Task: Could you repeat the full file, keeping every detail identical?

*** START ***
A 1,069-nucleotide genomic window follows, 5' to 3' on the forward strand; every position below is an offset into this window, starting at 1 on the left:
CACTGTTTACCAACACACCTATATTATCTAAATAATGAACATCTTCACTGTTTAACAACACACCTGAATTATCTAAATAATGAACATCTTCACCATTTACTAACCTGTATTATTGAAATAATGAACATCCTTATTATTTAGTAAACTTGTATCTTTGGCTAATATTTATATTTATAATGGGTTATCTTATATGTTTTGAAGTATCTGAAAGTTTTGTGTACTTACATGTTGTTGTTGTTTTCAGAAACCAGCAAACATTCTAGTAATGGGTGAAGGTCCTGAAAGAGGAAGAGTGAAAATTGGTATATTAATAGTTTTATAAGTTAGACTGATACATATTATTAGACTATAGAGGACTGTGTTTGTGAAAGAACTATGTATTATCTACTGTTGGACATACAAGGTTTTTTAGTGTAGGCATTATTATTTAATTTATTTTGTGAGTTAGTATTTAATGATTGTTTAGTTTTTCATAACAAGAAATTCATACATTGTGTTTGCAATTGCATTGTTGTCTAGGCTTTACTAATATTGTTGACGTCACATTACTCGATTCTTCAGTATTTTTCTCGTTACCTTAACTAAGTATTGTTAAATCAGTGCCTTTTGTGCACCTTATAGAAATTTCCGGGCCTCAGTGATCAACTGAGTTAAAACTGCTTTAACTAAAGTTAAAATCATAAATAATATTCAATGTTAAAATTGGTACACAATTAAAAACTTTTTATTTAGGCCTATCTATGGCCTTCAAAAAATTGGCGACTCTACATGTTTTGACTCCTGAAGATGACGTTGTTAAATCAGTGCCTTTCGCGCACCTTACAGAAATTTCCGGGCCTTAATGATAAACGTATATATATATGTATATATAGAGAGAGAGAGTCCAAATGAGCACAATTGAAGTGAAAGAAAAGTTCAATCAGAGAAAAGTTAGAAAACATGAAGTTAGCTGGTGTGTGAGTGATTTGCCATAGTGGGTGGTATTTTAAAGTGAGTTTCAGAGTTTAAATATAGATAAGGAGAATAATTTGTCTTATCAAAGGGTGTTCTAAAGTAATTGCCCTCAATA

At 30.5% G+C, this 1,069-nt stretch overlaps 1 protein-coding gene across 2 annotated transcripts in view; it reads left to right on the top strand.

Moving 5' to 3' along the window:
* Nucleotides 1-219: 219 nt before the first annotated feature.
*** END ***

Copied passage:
A 1,069-nucleotide genomic window follows, 5' to 3' on the forward strand; every position below is an offset into this window, starting at 1 on the left:
CACTGTTTACCAACACACCTATATTATCTAAATAATGAACATCTTCACTGTTTAACAACACACCTGAATTATCTAAATAATGAACATCTTCACCATTTACTAACCTGTATTATTGAAATAATGAACATCCTTATTATTTAGTAAACTTGTATCTTTGGCTAATATTTATATTTATAATGGGTTATCTTATATGTTTTGAAGTATCTGAAAGTTTTGTGTACTTACATGTTGTTGTTGTTTTCAGAAACCAGCAAACATTCTAGTAATGGGTGAAGGTCCTGAAAGAGGAAGAGTGAAAATTGGTATATTAATAGTTTTATAAGTTAGACTGATACATATTATTAGACTATAGAGGACTGTGTTTGTGAAAGAACTATGTATTATCTACTGTTGGACATACAAGGTTTTTTAGTGTAGGCATTATTATTTAATTTATTTTGTGAGTTAGTATTTAATGATTGTTTAGTTTTTCATAACAAGAAATTCATACATTGTGTTTGCAATTGCATTGTTGTCTAGGCTTTACTAATATTGTTGACGTCACATTACTCGATTCTTCAGTATTTTTCTCGTTACCTTAACTAAGTATTGTTAAATCAGTGCCTTTTGTGCACCTTATAGAAATTTCCGGGCCTCAGTGATCAACTGAGTTAAAACTGCTTTAACTAAAGTTAAAATCATAAATAATATTCAATGTTAAAATTGGTACACAATTAAAAACTTTTTATTTAGGCCTATCTATGGCCTTCAAAAAATTGGCGACTCTACATGTTTTGACTCCTGAAGATGACGTTGTTAAATCAGTGCCTTTCGCGCACCTTACAGAAATTTCCGGGCCTTAATGATAAACGTATATATATATGTATATATAGAGAGAGAGAGTCCAAATGAGCACAATTGAAGTGAAAGAAAAGTTCAATCAGAGAAAAGTTAGAAAACATGAAGTTAGCTGGTGTGTGAGTGATTTGCCATAGTGGGTGGTATTTTAAAGTGAGTTTCAGAGTTTAAATATAGATAAGGAGAATAATTTGTCTTATCAAAGGGTGTTCTAAAGTAATTGCCCTCAATA

At 30.5% G+C, this 1,069-nt stretch overlaps 1 protein-coding gene across 2 annotated transcripts in view; it reads left to right on the top strand.

Moving 5' to 3' along the window:
* Nucleotides 1-219: 219 nt before the first annotated feature.